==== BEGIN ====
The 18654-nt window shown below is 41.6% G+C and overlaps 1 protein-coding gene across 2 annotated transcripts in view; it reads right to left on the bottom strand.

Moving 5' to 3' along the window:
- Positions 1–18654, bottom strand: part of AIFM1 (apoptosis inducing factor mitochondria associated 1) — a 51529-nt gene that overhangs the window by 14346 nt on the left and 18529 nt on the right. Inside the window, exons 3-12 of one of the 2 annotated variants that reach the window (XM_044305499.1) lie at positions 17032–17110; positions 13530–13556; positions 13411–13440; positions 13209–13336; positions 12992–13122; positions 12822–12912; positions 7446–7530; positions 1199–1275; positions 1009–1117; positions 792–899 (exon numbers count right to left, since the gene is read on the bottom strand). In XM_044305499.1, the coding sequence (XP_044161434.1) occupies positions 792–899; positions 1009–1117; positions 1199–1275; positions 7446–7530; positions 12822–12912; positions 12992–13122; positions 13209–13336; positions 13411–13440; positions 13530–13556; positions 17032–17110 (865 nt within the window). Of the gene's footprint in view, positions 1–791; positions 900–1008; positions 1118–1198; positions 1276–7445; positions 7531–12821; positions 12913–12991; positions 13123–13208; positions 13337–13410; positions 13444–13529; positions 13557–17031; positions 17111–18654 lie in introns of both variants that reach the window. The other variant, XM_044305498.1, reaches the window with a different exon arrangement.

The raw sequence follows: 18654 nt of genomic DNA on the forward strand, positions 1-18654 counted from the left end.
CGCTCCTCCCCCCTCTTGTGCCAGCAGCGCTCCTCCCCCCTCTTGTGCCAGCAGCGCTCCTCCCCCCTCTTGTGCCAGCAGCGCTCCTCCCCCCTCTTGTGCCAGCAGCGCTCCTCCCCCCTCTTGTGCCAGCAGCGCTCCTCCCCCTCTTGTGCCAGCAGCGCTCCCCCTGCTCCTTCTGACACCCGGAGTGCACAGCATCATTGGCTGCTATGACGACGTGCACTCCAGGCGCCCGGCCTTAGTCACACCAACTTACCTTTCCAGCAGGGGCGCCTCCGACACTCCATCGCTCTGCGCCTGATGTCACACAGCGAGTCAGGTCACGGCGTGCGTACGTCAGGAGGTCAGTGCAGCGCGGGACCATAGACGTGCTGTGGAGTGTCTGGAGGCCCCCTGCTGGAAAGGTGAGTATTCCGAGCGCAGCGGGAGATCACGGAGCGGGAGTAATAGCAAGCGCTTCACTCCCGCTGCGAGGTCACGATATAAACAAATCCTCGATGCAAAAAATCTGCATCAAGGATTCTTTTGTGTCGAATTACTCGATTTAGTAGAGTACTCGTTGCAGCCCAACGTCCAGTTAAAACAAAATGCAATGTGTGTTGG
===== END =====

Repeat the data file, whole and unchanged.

The 18654-nt window shown below is 41.6% G+C and overlaps 1 protein-coding gene across 2 annotated transcripts in view; it reads right to left on the bottom strand.

Moving 5' to 3' along the window:
- Positions 1–18654, bottom strand: part of AIFM1 (apoptosis inducing factor mitochondria associated 1) — a 51529-nt gene that overhangs the window by 14346 nt on the left and 18529 nt on the right. Inside the window, exons 3-12 of one of the 2 annotated variants that reach the window (XM_044305499.1) lie at positions 17032–17110; positions 13530–13556; positions 13411–13440; positions 13209–13336; positions 12992–13122; positions 12822–12912; positions 7446–7530; positions 1199–1275; positions 1009–1117; positions 792–899 (exon numbers count right to left, since the gene is read on the bottom strand). In XM_044305499.1, the coding sequence (XP_044161434.1) occupies positions 792–899; positions 1009–1117; positions 1199–1275; positions 7446–7530; positions 12822–12912; positions 12992–13122; positions 13209–13336; positions 13411–13440; positions 13530–13556; positions 17032–17110 (865 nt within the window). Of the gene's footprint in view, positions 1–791; positions 900–1008; positions 1118–1198; positions 1276–7445; positions 7531–12821; positions 12913–12991; positions 13123–13208; positions 13337–13410; positions 13444–13529; positions 13557–17031; positions 17111–18654 lie in introns of both variants that reach the window. The other variant, XM_044305498.1, reaches the window with a different exon arrangement.

The raw sequence follows: 18654 nt of genomic DNA on the forward strand, positions 1-18654 counted from the left end.
CGCTCCTCCCCCCTCTTGTGCCAGCAGCGCTCCTCCCCCCTCTTGTGCCAGCAGCGCTCCTCCCCCCTCTTGTGCCAGCAGCGCTCCTCCCCCCTCTTGTGCCAGCAGCGCTCCTCCCCCCTCTTGTGCCAGCAGCGCTCCTCCCCCTCTTGTGCCAGCAGCGCTCCCCCTGCTCCTTCTGACACCCGGAGTGCACAGCATCATTGGCTGCTATGACGACGTGCACTCCAGGCGCCCGGCCTTAGTCACACCAACTTACCTTTCCAGCAGGGGCGCCTCCGACACTCCATCGCTCTGCGCCTGATGTCACACAGCGAGTCAGGTCACGGCGTGCGTACGTCAGGAGGTCAGTGCAGCGCGGGACCATAGACGTGCTGTGGAGTGTCTGGAGGCCCCCTGCTGGAAAGGTGAGTATTCCGAGCGCAGCGGGAGATCACGGAGCGGGAGTAATAGCAAGCGCTTCACTCCCGCTGCGAGGTCACGATATAAACAAATCCTCGATGCAAAAAATCTGCATCAAGGATTCTTTTGTGTCGAATTACTCGATTTAGTAGAGTACTCGTTGCAGCCCAACGTCCAGTTAAAACAAAATGCAATGTGTGTTGG